Changes in the community were accompanied by changes in the makeup of staff and students at WFHS. During the 1969-1970 school year, approximately one third of the faculty of the consolidated system were transferred to different schools to fully integrate the faculties. The next year saw even greater changes for the system as well as for WFHS. Complete integration of students and a new feeder pattern for the school following 4 - 2 - 2 - 2 - 2 matriculation pattern brought a new group of students into the WFHS family. This new feeder pattern also reduced the student enrollment from around 1200 to fewer than 900 in grades eleven and twelve. Robert E. Brower was named the new principal to replace Harold Simpson, who became an associate superintendent. Mr. Brower was the first minority principal to head a previously white high school in the local system. In 1973 Moses E. Bridges was named principal, replacing Robert Brower.
Mr. Bridges oversaw changes in the programs at WFHS that involved moving many technical and advanced placement courses to the newly completed Career Center and Administration complex located in Winston-Salem. Also, during this period, many courses were changed from yearly to semester length as an experiment in creative scheduling. New facilities including a track, stadium and tennis courts were added to the WFHS campus. Mr. Bridges retired in 1979 and the school was headed by co-principals Eugene Nail and Samuel Puryear for the remainder of the term.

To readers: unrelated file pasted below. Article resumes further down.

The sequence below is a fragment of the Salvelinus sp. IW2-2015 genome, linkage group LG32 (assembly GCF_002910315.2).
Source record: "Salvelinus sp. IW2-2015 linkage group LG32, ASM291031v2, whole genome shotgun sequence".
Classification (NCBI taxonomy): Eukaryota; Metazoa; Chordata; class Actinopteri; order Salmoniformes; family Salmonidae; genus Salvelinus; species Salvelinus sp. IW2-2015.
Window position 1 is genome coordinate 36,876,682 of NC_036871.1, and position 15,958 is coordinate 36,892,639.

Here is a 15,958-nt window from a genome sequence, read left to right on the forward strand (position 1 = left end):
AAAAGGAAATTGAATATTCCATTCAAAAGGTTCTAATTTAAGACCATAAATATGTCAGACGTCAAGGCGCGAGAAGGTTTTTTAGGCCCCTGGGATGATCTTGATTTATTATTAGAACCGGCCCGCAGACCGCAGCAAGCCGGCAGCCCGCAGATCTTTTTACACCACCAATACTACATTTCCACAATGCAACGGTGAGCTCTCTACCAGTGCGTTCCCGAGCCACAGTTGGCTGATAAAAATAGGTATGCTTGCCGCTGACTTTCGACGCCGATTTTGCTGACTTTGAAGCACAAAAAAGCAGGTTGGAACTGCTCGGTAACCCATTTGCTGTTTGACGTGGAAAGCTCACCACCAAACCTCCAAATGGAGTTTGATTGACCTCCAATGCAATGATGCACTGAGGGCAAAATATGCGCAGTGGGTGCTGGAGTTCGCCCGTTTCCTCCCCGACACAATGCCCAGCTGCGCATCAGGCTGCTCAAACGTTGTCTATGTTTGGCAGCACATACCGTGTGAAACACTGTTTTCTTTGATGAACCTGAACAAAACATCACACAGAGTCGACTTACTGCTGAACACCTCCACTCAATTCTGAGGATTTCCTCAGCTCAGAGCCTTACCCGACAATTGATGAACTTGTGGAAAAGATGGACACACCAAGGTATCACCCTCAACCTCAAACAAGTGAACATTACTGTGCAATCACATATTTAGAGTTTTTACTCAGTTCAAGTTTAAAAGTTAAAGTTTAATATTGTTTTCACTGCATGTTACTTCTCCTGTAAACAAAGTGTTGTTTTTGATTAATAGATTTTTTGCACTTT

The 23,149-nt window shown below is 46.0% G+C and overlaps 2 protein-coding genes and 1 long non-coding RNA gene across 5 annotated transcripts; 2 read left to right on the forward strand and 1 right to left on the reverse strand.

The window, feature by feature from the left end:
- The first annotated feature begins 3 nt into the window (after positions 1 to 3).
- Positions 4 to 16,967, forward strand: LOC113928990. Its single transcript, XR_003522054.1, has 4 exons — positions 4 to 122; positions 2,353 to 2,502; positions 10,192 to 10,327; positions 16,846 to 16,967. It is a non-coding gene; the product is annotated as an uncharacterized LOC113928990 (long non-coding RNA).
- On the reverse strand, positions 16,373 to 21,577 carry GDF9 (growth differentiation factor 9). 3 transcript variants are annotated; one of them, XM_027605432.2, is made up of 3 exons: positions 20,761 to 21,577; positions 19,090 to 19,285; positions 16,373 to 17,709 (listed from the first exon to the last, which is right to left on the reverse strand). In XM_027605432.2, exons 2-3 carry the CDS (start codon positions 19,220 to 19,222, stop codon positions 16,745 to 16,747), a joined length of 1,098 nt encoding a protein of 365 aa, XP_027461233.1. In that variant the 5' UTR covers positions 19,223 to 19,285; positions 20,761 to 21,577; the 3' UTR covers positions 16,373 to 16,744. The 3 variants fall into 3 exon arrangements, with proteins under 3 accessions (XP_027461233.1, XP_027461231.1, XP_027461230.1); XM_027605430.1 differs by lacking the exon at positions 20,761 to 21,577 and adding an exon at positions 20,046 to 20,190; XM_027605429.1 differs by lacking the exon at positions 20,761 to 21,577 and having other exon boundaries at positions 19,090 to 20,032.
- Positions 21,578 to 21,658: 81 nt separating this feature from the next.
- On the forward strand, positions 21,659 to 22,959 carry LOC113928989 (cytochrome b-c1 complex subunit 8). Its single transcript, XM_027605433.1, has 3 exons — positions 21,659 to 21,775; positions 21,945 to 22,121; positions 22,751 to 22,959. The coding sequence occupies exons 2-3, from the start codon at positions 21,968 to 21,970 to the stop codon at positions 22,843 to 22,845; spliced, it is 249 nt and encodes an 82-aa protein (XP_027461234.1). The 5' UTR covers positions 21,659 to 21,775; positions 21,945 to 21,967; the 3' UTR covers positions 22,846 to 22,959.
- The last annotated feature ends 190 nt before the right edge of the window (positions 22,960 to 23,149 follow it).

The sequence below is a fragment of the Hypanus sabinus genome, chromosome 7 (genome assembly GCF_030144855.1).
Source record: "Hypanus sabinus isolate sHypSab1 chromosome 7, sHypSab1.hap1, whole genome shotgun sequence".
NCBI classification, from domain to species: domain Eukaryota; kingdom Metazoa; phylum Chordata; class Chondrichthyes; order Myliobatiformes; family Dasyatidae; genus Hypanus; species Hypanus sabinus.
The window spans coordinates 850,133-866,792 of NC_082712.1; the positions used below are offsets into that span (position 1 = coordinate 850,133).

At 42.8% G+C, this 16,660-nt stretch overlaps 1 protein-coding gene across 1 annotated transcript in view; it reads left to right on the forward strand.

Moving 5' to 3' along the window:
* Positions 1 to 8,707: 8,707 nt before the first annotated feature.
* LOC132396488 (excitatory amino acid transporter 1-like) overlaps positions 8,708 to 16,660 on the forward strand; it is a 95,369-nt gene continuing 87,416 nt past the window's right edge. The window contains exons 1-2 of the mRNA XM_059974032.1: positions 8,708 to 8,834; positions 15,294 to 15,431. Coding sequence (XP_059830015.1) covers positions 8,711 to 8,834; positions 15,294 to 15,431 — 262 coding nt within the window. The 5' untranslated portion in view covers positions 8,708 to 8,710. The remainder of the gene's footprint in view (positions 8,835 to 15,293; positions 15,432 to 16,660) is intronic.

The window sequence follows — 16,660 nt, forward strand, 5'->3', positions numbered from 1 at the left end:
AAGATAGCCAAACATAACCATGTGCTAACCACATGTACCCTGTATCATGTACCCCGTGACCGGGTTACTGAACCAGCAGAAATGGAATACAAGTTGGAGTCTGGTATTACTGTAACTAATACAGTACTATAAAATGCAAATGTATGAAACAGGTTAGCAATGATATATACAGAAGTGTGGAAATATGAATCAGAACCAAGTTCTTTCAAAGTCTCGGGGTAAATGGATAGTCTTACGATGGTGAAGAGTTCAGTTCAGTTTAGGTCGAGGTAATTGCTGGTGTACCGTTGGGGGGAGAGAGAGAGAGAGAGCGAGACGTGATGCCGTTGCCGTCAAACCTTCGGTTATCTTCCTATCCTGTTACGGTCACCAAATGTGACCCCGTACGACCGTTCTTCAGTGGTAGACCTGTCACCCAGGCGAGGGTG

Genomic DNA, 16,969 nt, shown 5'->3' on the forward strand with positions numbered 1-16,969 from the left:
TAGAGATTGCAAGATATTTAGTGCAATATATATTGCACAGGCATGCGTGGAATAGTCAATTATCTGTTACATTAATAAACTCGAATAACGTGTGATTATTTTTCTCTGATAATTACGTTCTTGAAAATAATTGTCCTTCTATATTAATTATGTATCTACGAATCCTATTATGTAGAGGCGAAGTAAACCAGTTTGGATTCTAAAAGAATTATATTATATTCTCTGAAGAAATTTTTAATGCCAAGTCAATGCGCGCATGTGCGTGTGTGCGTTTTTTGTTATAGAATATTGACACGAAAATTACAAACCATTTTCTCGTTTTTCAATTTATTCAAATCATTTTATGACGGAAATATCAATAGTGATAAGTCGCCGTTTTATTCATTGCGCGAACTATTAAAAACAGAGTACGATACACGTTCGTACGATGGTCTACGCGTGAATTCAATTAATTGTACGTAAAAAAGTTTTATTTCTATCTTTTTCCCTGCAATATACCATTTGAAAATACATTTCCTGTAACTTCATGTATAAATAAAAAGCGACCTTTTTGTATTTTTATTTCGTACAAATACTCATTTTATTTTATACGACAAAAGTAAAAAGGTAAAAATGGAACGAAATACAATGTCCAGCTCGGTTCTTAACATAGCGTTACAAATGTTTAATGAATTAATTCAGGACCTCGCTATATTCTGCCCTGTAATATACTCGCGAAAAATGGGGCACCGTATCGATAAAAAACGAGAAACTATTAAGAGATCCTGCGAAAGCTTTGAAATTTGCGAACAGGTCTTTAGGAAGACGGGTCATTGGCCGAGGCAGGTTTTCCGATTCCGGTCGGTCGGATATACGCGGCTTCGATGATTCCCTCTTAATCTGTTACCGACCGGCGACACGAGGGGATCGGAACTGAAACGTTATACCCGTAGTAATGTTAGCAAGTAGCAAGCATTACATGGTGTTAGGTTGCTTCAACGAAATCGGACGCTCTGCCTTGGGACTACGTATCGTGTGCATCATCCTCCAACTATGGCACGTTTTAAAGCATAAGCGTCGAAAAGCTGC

In March 1979, Jerry W. Peoples was named principal of WFHS and returned to the school after having been an assistant to Harold Simpson in the late 1960's. In the years that have followed, tremendous changes have again occurred. In 1984, the local school system returned to the more conventional 5-3-4-matriculation pattern. The addition of freshman and sophomore classes swelled the student population from 900 to 1600 from June to September of that year. This necessitated the construction or enlargement of several classroom buildings as well as the addition of a new gymnasium. Additions were made to the media center, administration building, industrial arts area, and two science classrooms. Two entirely new classroom buildings were also constructed housing foreign language, biology, social studies, English and several miscellaneous classes.